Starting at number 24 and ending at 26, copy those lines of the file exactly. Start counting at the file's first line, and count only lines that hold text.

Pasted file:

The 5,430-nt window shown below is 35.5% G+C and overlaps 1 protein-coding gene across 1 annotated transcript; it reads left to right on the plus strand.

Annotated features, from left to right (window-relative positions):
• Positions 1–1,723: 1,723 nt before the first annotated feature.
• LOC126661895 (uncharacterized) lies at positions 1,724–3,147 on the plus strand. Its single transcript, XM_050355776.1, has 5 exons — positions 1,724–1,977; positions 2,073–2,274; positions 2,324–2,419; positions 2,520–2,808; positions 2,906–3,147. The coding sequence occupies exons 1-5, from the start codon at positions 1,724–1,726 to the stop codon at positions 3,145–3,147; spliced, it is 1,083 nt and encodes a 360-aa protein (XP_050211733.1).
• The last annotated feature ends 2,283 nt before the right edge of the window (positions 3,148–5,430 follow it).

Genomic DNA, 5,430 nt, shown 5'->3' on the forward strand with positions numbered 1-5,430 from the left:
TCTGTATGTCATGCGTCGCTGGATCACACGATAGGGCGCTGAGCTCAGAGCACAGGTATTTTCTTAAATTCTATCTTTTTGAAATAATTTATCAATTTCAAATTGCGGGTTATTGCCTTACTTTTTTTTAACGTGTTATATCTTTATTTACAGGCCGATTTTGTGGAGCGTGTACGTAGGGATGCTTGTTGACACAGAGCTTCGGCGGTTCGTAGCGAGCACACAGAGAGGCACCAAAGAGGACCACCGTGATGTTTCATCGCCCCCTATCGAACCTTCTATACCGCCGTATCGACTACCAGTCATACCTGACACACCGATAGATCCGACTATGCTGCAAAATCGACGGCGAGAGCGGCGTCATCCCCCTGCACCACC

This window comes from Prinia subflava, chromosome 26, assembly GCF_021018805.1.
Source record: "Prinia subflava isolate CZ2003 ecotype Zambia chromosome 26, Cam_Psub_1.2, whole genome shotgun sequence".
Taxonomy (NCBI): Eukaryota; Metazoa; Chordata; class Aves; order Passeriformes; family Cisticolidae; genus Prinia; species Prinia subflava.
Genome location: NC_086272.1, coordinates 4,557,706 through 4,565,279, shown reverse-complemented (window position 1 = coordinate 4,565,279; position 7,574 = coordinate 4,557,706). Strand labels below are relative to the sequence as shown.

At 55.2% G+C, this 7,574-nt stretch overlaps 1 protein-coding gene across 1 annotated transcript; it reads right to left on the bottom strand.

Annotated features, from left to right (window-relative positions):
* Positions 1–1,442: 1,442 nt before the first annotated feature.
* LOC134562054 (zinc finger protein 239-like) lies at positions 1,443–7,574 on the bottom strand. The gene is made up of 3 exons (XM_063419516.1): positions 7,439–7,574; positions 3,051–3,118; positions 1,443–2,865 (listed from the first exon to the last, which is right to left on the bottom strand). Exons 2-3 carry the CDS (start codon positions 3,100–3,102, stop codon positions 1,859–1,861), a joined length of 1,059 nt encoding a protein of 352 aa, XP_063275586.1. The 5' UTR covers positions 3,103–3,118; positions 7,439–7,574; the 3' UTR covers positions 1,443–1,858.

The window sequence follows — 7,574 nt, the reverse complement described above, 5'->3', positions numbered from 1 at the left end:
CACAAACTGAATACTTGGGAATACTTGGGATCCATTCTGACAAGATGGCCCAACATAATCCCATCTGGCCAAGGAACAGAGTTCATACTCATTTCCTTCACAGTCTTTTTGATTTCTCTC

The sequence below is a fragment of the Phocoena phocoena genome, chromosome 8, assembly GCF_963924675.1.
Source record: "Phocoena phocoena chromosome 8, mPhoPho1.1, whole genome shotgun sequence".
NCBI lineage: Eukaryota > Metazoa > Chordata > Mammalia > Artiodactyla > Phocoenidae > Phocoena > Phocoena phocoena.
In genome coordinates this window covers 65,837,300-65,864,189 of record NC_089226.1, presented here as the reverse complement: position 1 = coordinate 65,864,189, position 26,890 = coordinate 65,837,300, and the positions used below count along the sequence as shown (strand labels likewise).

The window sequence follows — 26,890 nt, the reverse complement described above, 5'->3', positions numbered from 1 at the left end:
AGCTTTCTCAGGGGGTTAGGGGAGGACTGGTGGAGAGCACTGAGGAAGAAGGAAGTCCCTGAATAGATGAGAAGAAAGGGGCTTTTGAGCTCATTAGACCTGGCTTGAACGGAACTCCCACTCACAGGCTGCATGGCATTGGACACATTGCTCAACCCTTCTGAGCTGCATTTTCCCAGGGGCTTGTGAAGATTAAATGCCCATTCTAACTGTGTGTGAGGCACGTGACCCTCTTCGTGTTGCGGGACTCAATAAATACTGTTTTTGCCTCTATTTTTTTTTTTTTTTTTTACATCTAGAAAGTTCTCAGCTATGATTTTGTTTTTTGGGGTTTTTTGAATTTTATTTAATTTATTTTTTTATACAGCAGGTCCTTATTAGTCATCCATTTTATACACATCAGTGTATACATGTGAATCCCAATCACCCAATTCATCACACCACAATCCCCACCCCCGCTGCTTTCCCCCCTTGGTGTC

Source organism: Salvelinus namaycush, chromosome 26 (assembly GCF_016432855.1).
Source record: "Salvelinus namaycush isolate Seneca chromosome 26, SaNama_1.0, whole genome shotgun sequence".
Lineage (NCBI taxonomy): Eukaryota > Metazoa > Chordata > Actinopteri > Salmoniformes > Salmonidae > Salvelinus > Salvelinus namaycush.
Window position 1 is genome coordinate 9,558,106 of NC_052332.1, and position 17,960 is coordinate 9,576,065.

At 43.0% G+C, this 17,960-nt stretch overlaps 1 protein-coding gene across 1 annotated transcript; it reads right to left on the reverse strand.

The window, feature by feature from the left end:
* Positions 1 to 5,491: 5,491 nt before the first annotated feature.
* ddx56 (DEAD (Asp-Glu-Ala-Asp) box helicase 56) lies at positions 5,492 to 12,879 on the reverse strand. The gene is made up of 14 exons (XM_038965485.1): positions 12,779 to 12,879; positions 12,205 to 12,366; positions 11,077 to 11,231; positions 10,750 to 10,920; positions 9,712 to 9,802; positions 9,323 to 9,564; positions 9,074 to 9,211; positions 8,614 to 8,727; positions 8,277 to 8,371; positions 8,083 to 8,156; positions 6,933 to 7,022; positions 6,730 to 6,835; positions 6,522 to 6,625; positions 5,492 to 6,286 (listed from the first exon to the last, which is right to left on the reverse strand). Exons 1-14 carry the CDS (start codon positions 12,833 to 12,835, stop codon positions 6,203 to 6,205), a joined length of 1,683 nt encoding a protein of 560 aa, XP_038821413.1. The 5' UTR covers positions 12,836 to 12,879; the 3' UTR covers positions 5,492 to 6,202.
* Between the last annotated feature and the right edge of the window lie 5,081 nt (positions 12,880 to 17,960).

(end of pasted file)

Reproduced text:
Source organism: Salvelinus namaycush, chromosome 26 (assembly GCF_016432855.1).
Source record: "Salvelinus namaycush isolate Seneca chromosome 26, SaNama_1.0, whole genome shotgun sequence".
Lineage (NCBI taxonomy): Eukaryota > Metazoa > Chordata > Actinopteri > Salmoniformes > Salmonidae > Salvelinus > Salvelinus namaycush.